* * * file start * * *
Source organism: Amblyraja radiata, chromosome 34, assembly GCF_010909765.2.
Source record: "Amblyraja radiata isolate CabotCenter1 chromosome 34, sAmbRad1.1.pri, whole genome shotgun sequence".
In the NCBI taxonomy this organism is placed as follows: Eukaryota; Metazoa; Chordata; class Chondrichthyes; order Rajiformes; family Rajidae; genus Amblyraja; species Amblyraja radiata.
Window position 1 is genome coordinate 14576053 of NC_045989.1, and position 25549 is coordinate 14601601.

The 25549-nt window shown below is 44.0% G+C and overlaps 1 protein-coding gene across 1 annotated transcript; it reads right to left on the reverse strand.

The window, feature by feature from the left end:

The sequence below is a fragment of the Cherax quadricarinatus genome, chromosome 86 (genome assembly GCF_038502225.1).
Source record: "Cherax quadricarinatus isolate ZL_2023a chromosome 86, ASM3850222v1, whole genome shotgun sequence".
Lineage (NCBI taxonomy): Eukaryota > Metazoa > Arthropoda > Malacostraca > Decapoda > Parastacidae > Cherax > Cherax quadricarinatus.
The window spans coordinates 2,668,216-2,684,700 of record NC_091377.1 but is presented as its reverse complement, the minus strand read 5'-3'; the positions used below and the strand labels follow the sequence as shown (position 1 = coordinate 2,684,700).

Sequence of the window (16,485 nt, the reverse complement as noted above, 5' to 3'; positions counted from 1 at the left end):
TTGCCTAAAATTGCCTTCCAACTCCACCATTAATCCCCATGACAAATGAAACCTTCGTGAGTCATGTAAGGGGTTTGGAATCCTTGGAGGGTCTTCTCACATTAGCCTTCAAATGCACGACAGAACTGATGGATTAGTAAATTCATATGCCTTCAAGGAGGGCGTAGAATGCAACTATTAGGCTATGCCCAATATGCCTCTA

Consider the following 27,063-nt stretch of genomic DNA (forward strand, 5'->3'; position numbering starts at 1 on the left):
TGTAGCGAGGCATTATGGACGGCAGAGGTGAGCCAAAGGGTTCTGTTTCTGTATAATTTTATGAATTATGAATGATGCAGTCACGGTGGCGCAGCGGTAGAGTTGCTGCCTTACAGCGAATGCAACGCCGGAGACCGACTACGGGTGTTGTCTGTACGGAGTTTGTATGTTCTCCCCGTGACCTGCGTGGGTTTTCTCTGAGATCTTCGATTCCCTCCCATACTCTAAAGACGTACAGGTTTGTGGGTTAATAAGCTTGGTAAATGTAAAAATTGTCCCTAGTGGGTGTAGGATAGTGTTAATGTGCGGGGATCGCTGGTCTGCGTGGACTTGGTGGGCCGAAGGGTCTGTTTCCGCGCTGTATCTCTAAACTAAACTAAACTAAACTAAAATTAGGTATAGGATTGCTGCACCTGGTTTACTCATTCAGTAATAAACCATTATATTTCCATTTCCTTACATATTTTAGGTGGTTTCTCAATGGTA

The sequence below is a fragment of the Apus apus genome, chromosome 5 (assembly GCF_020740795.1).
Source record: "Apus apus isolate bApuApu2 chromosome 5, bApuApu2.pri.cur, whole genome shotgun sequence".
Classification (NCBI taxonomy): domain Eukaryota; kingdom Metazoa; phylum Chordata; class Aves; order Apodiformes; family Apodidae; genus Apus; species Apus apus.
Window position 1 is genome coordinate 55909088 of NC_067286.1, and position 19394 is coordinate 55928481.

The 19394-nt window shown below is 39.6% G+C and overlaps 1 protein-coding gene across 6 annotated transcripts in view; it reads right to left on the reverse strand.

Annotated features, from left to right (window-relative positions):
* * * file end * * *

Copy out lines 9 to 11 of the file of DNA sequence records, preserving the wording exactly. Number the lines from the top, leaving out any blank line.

Lineage (NCBI taxonomy): Eukaryota > Metazoa > Arthropoda > Malacostraca > Decapoda > Parastacidae > Cherax > Cherax quadricarinatus.
The window spans coordinates 2,668,216-2,684,700 of record NC_091377.1 but is presented as its reverse complement, the minus strand read 5'-3'; the positions used below and the strand labels follow the sequence as shown (position 1 = coordinate 2,684,700).

Sequence of the window (16,485 nt, the reverse complement as noted above, 5' to 3'; positions counted from 1 at the left end):